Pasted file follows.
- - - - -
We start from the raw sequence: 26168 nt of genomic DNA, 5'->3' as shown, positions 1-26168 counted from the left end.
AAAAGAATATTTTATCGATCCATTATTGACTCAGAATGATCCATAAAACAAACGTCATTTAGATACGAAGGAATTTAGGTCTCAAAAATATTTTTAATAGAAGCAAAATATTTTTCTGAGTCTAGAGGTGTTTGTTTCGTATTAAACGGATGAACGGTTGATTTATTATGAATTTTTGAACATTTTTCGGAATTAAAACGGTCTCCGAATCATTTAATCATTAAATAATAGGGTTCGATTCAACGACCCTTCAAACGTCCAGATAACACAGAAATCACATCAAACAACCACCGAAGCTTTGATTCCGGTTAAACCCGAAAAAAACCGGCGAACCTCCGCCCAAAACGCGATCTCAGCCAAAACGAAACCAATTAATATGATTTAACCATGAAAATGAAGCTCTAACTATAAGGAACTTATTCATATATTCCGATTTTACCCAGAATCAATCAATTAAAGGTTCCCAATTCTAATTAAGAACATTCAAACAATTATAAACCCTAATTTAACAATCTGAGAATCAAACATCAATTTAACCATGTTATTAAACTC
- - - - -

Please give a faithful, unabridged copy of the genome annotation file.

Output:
We start from the raw sequence: 26168 nt of genomic DNA, 5'->3' as shown, positions 1-26168 counted from the left end.
AAAAGAATATTTTATCGATCCATTATTGACTCAGAATGATCCATAAAACAAACGTCATTTAGATACGAAGGAATTTAGGTCTCAAAAATATTTTTAATAGAAGCAAAATATTTTTCTGAGTCTAGAGGTGTTTGTTTCGTATTAAACGGATGAACGGTTGATTTATTATGAATTTTTGAACATTTTTCGGAATTAAAACGGTCTCCGAATCATTTAATCATTAAATAATAGGGTTCGATTCAACGACCCTTCAAACGTCCAGATAACACAGAAATCACATCAAACAACCACCGAAGCTTTGATTCCGGTTAAACCCGAAAAAAACCGGCGAACCTCCGCCCAAAACGCGATCTCAGCCAAAACGAAACCAATTAATATGATTTAACCATGAAAATGAAGCTCTAACTATAAGGAACTTATTCATATATTCCGATTTTACCCAGAATCAATCAATTAAAGGTTCCCAATTCTAATTAAGAACATTCAAACAATTATAAACCCTAATTTAACAATCTGAGAATCAAACATCAATTTAACCATGTTATTAAACTC